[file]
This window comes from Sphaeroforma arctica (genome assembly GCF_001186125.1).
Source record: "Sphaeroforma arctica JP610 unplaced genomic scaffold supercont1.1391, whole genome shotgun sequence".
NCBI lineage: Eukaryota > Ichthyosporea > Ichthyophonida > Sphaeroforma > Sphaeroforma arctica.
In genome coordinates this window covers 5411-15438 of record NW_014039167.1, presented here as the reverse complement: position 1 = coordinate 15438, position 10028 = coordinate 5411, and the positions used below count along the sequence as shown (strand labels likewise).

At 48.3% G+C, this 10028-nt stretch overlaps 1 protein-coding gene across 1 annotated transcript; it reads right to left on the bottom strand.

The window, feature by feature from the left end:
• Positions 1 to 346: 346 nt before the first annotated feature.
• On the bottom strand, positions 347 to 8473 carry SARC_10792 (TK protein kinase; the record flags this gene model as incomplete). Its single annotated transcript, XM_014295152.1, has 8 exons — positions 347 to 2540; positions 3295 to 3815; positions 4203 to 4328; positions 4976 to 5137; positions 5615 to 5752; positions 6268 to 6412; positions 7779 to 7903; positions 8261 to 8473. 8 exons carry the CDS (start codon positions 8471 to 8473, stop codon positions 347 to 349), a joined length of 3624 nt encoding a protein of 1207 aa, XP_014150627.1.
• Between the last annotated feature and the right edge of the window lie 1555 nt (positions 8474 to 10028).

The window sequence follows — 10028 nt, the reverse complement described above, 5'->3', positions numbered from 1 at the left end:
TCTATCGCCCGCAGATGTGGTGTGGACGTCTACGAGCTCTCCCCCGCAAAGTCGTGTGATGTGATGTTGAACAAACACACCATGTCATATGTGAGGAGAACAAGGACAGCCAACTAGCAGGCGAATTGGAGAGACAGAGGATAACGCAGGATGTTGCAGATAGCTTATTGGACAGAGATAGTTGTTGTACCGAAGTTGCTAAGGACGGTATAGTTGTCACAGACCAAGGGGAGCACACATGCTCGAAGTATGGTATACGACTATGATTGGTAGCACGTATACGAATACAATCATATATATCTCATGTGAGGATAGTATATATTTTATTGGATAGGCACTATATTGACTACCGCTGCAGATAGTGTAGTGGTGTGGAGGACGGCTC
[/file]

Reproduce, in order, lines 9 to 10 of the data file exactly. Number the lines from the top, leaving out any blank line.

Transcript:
• Between the last annotated feature and the right edge of the window lie 1555 nt (positions 8474 to 10028).

The window sequence follows — 10028 nt, the reverse complement described above, 5'->3', positions numbered from 1 at the left end: